As for Mammootty’s career, that’s greater than you can even imagine. I am not even qualified to comment on it. Am just fortunate to be a part of it. People love him. Even after all these years, if people are flocking into the theatres to watch him, it shows his longevity and greatness. I think we need to bow in reverence in front of his career graph.
Records are meant to be broken. You can’t really predict the future. I remember walking out from the Shenoy’s theatre in awe after watching Tim Burton’s ‘Batman’ and Jack Nicolson’s ‘Joker’ and telling my friends that there won't be another Joker like this. That came from my ignorance. Then someone amazed us as Joker in ‘Dark Knight’ through his life and death. So there is no surety about anything in life. It keeps changing.
Were you apprehensive when Covid cases started rising before the release? Are you satisfied or happy now?
Omicron appeared just when the film was nearing its release. We heard the theatres might be shut down and we also heard that even if they keep it open, they will only retain 50% seating capacity. We even discussed releasing it on OTT. A lot of people told me to look at it practically and not emotionally. We got a lot of great offers from various OTT platforms but all that time we felt this film should be released in theatres.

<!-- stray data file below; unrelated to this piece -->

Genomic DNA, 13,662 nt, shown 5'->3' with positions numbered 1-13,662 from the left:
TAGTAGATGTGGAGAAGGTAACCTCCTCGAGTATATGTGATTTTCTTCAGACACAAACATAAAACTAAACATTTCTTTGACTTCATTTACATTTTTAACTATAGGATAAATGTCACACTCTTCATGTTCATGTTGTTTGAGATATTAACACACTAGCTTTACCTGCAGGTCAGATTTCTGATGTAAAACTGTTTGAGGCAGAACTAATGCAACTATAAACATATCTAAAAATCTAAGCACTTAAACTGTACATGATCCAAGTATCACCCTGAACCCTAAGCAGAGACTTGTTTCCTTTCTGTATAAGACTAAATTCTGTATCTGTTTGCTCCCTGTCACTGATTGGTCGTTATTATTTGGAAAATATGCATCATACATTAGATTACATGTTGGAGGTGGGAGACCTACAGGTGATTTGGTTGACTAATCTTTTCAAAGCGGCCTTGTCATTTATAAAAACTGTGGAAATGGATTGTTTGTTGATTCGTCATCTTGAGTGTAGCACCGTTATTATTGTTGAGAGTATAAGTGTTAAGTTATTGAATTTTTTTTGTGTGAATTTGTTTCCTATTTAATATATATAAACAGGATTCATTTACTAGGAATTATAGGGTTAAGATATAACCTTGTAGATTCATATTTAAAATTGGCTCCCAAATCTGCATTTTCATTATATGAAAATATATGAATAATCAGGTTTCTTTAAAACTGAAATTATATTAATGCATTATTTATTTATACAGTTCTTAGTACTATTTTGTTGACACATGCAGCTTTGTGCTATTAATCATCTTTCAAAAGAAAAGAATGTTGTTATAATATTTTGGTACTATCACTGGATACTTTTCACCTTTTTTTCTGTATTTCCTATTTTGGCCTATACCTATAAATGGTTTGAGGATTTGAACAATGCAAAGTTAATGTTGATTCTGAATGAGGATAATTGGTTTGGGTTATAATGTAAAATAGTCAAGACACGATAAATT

Mammukka was also keen on a theatre release as this was a film made for the 70mm experience. Because of my lack of confidence, except for ‘Big B’ I haven’t seen any film in theatres. I was plain scared. On the day 'Bheeshma...' was released when everyone went to the theatres I sat at home. When Anwar called me after watching the first half and said not only was it superb but was also receiving a rousing welcome from the audience, I wept. Those were happy tears!
Usually, we see filmmakers promoting their films before the release. But Amal Neerad kept away from all promotions. Why?
I am someone who looks at my films very critically. I don’t have the confidence to say— “Hey I have made a great film. Do watch it.” There is also the fact that I am seeing a lot of brilliant films being made. If I ever had a chance to sit alongside ten of my favourite filmmakers, I don’t think I would have the courage to call myself a filmmaker in front of them. Honestly, am not trying to be frightfully modest here. It’s because of my lack of confidence that I am keeping a low profile. Also, I would like to repeat what Mammukka said in the press conference, our cinema speaks for all of us. My cinema speaks for me. And I don’t have anything more to say than that. This film is a result of the hard work of a lot of people. Through this interview, I want to thank each one of them.
But Amal, there are a lot of people who want to hear you, your thoughts on cinema. How do you see cinema?